Journey to Montreal
Crowds lined the route of the cortege as it made its way to the Ottawa train station, where the coffin was placed aboard a VIA train that would take it from Ottawa to Montreal.
The rail lines that had brought Trudeau to Ottawa 35 years earlier as a politician now took his body back home to Montreal. Prime Minister Chrétien and his wife watched a special Via Rail passenger train as it departed the Ottawa Train Station with Trudeau's casket placed in the lower lounge of the observation car Yoho Park. People in the crowd applauded, sang the national anthem or both.
Trudeau's sons asked that the train be slowed along its route through the towns and farmlands of eastern Ontario so that citizens would have the opportunity to pay their respects.
On arrival in Montreal, Trudeau's casket was taken to City Hall, where about 15,000 people paid their respects.
The official state funeral was held at Montreal's Notre-Dame Basilica on October 3, 2000.
The day began at City Hall. Trudeau's family spent some moments alone with his casket before it was removed and driven to the Basilica, accompanied by ten RCMP officers marching alongside. Along the route, some clapped, while others wept, waved Canadian flags or simply stood silently as Trudeau made his final journey through his native Montreal.
About 3,000 people gathered at Montreal's Notre-Dame Basilica for the service, including The Duke of York, then-Governor General Adrienne Clarkson, then-Prime Minister Jean Chrétien, and other Canadian leaders (including Trudeau's one-time rival Joe Clark.) Former Prime Ministers John Turner and Brian Mulroney also attended. Foreign dignitaries included Cuban President Fidel Castro, former U.S. President Jimmy Carter and the Aga Khan, who were honorary pallbearers together with Leonard Cohen and Trudeau's cabinet colleague Marc Lalonde. Konstantinos Stephanopoulos, former President of Greece was also in attendance. Several thousand people congregated outside the Basilica to watch the funeral on giant screens.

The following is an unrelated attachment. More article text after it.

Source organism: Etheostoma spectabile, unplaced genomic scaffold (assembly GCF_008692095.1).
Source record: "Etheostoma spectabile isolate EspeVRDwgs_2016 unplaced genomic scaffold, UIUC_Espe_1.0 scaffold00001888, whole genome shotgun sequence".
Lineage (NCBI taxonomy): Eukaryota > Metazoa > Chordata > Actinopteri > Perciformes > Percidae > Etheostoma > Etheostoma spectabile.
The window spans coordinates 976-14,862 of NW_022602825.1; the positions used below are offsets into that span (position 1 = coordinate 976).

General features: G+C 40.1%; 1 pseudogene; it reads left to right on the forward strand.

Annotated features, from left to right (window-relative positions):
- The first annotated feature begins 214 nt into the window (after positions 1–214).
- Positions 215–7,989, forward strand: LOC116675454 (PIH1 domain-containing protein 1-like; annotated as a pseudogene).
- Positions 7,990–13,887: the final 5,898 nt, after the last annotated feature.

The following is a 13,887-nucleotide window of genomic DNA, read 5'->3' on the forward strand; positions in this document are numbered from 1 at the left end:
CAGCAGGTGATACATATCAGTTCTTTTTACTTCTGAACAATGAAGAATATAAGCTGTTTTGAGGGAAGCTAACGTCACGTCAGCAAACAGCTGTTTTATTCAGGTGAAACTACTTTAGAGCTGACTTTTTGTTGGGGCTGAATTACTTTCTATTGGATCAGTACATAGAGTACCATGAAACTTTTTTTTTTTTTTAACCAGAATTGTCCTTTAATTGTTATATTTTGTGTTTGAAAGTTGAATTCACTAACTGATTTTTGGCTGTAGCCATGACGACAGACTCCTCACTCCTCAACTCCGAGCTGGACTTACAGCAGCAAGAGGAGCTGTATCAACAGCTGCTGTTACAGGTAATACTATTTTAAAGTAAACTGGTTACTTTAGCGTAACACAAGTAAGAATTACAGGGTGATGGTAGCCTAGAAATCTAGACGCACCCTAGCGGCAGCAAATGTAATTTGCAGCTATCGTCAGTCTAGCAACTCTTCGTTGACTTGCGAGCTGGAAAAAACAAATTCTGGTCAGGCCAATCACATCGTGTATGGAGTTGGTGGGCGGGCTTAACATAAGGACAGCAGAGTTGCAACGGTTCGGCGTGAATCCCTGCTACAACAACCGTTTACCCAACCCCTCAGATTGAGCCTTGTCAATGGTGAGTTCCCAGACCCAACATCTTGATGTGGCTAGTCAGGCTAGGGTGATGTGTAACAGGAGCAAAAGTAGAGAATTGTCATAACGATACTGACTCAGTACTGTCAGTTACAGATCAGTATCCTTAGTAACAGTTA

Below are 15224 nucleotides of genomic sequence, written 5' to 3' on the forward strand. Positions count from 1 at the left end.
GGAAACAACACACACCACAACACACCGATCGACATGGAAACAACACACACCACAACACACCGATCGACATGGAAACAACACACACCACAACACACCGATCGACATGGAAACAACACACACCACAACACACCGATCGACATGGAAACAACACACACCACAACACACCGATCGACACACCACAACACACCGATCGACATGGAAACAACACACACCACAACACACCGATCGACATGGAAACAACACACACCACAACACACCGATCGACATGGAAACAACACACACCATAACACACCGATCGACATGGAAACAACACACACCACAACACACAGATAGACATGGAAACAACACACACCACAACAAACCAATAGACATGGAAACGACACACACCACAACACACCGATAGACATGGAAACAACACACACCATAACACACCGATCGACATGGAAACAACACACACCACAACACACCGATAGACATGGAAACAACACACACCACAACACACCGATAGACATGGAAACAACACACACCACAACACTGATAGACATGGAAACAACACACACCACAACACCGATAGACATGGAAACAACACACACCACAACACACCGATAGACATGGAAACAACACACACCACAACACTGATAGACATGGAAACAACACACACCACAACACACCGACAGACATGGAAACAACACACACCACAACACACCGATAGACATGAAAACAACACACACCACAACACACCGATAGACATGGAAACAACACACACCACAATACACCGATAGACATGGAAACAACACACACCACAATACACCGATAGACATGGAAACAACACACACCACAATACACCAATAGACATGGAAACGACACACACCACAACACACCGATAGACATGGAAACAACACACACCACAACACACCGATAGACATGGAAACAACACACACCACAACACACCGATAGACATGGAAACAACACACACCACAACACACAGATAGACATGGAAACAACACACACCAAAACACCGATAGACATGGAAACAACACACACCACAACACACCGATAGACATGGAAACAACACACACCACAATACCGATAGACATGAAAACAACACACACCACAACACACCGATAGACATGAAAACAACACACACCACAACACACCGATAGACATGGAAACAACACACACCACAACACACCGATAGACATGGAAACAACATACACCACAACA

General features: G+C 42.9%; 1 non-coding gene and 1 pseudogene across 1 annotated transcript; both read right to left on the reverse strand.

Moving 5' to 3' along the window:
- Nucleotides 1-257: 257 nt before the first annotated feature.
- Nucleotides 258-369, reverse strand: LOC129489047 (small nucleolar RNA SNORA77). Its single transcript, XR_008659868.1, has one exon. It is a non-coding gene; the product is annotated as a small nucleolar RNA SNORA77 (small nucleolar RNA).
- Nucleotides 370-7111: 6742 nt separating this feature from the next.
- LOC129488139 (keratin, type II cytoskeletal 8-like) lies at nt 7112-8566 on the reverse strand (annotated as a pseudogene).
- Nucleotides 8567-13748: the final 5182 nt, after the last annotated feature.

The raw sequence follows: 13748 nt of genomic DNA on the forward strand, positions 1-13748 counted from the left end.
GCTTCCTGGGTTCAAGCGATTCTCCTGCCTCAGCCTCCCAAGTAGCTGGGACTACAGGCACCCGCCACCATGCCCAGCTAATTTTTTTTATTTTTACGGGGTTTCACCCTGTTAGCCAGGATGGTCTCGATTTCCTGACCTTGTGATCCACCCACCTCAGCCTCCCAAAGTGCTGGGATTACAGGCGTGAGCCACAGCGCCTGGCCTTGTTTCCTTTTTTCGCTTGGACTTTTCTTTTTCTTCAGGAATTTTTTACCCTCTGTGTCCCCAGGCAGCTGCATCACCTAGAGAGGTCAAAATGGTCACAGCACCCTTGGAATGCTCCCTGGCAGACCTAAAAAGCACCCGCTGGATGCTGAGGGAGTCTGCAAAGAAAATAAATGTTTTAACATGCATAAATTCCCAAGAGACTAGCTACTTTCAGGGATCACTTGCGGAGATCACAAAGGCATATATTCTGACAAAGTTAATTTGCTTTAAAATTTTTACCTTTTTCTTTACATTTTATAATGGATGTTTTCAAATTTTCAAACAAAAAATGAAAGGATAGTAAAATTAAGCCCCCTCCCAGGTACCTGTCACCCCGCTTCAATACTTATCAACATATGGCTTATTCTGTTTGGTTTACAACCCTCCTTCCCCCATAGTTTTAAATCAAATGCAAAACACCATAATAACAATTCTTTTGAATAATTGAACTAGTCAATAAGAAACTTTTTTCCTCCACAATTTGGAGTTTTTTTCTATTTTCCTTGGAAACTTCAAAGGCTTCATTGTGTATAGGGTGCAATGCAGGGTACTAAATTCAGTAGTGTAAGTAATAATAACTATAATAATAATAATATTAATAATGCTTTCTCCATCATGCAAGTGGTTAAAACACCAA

As the casket entered the basilica, the choir sang J.S. Bach's "Jesu, Joy of Man's Desiring." Then the Archbishop of Montreal, Cardinal Jean-Claude Turcotte, gave the invocation. Sacha Trudeau gave a reading. Gounod's "Ave Maria" was then sung.
After the readings, eulogies were delivered by Trudeau's friends Roy Heenan and former Senator Jacques Hébert; and then, memorably, by Trudeau's son Justin, whose moving tribute to his father reduced many listeners to tears. Justin's eulogy concluded with the words, "Je t'aime, papa ("I love you, dad"), at which point provoked spontaneous applause from the audience before he laid his head on his father's casket and wept.
After the service, which concluded with the singing of the national anthem, the casket was brought out of the Basilica and placed in the hearse for the trip to the St-Remi-de-Napierville Cemetery for burial in the Trudeau family plot. Only Trudeau's immediate family was present for the interment.
Reactions to funeral
Many regard Justin Trudeau's eulogy as the most moving part of those six days. At sunset, the flag on the Peace Tower was raised back to the top.
Newsmaker of the Year
The overwhelming reaction to Trudeau's death was on the minds of many Canadian newspaper editors and it made Trudeau "Newsmaker of the Year" in the year 2000. It was the 10th time he received the honour by the Canadian news agency, Canadian Press (CP), surpassing his predecessor, Lester B. Pearson.
Like their father after he was named "Newsmaker of the 20th Century" a year earlier, the Trudeau sons declined to give interviews with the CP, but they said that they were "very honoured" by the choice.
- CBC Coverage of the Passing of Pierre Trudeau
- CTV Coverage of the Passing of Pierre Trudeau
- Detailed account of the funeral liturgy at the Basilica of Our Lady, Montreal in Ship of Fools
- "Pierre Elliott Trudeau, 1919–2000," a video by the CBC